Ben Frederickson: Sooner rather than later, Cardinals need a new wave of World Series championship experience

Ben Frederickson, St. Louis Post-Dispatch on

Published in Baseball

JUPITER, Fla. — Something should strike you about this Cardinals roster that will be introduced to a packed Busch Stadium on opening day.

New catcher Willson Contreras not only will be the most recent Cardinal to have slipped on a World Series championship ring.

The 2016 champ, then catching for the rival Chicago Cubs, also will be one of just two current Cardinals players to have experienced the sensation.

And with Adam Wainwright now on the injured list, Contreras will be the only one playing in the game against the Blue Jays.

Yadier Molina, who played in four World Series championships with the Cardinals and won two, spent his first spring training since retirement managing Puerto Rico in the World Baseball Classic. Two-time champ Albert Pujols stopped by Roger Dean Stadium as a visitor during camp, but he’s happily enjoying his own retirement while fulfilling his personal services contract with the Angels. Even Cardinals manager Oliver Marmol’s coaching staff lost a ring recipient, when former Cards champion and bench coach Skip Schumaker took his experience to manage the Miami Marlins, making beloved assistant coach Willie McGee the lone uniformed Cardinals coach in the major-league dugout who has celebrated a World Series championship as either a player or a coach.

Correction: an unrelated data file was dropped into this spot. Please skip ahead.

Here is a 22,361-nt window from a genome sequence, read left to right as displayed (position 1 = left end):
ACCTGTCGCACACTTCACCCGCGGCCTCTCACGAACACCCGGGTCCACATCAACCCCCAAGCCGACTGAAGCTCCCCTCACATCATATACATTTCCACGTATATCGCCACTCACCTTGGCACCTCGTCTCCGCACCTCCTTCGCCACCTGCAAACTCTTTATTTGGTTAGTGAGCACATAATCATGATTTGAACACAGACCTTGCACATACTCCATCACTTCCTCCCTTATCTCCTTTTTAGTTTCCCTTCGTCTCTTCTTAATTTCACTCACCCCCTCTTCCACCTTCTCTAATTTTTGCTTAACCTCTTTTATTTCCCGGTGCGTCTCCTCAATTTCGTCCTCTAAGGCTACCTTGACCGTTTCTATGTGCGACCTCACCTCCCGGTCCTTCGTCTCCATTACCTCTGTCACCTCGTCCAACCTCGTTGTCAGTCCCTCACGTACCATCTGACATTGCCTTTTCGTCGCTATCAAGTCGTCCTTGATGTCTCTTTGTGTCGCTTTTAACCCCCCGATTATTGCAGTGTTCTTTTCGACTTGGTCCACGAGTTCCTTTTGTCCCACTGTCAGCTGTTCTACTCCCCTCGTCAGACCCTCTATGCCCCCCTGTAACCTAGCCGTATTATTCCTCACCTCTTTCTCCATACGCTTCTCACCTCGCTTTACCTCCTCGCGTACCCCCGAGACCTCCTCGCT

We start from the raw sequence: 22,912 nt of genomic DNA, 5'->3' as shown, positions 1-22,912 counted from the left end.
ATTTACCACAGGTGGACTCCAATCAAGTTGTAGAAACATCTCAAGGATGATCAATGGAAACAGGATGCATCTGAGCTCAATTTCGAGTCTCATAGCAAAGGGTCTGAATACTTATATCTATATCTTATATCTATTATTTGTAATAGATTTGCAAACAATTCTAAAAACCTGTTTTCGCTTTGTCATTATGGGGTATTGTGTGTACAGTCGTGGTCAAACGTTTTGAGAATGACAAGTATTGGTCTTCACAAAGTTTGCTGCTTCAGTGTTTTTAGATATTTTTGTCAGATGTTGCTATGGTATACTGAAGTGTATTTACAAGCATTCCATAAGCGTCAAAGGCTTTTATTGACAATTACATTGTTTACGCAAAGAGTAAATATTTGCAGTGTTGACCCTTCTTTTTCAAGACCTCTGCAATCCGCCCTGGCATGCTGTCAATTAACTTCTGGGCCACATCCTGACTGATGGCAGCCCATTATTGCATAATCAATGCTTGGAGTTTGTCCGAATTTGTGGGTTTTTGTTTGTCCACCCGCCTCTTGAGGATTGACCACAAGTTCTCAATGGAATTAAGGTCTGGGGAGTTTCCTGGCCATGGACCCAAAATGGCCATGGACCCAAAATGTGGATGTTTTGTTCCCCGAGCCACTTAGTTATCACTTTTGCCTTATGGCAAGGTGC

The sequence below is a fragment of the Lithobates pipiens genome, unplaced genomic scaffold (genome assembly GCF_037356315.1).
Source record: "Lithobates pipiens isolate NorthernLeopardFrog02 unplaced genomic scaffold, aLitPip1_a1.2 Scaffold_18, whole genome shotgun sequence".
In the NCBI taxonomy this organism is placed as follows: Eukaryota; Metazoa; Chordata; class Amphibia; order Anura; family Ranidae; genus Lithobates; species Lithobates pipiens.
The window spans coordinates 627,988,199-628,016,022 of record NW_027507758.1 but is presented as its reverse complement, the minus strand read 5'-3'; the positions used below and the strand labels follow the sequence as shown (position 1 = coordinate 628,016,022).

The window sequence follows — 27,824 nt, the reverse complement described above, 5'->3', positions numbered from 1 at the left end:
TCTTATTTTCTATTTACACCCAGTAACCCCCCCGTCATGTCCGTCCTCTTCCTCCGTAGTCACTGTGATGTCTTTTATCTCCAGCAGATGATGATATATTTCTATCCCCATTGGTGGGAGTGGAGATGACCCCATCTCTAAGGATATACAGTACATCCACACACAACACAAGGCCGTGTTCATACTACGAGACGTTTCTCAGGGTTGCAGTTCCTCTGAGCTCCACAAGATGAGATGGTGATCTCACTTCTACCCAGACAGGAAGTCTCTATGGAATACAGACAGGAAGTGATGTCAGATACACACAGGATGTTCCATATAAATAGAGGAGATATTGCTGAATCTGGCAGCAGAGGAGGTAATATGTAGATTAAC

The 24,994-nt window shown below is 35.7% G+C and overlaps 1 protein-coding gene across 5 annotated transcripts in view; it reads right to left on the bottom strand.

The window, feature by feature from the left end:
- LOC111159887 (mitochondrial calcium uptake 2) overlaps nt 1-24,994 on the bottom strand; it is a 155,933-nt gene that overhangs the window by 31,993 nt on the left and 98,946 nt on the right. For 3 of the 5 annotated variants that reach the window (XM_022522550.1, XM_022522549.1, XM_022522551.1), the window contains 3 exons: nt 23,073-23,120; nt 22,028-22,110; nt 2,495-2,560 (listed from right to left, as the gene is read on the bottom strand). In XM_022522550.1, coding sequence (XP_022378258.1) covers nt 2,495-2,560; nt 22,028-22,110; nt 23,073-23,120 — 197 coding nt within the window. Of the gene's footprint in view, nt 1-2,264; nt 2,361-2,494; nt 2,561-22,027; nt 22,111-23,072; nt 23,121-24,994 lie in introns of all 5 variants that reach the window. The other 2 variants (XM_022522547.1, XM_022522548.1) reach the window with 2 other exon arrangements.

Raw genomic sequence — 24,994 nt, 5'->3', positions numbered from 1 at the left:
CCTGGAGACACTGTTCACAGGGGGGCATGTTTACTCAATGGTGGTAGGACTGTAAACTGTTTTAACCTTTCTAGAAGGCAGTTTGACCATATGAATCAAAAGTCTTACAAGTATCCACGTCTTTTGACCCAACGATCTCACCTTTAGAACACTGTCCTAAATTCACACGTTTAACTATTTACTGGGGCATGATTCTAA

The list of current Cardinals who have sipped the sweetest champagne baseball has to offer is down to longtime chairman Bill DeWitt Jr., long-tenured members a baseball operations office led by president of baseball operations John Mozeliak, 41-year-old starter Wainwright and former Cubs catcher turned Cardinals key free-agent addition Contreras.


The team last won it all in 2011.

“It helps,” Marmol said about Contreras’ championship credentials during spring training. “Two things come to mind. You know what it feels like, and the preparation it takes, the dedication and the emotion it takes to get there. And once he tasted it, there was this hunger. He wants that again. That was very clear in how he articulated wanting to be here.”

For some teams, this trend of rings leaving the team picture would not be worth mentioning. I get that. But the Cardinals are not just some team, are they?

They are the National League’s leader in World Series won (11). They identify with the Commissioner’s Trophy enough to build a larger than life replica of it in Ballpark Village, where fans stop to take cell-phone selfies. They like to remind you everywhere you look — in the team gift shop, in the team media guide, in and around the ballpark — of their long and proud history of championship success. As they should. But that also means it’s fair to send out a warning about a growing trend. The Cardinals are growing short on men in uniform who have been there and done that. They once had a spring training tradition where they counted up the rings in the room. It doesn't take long these days.


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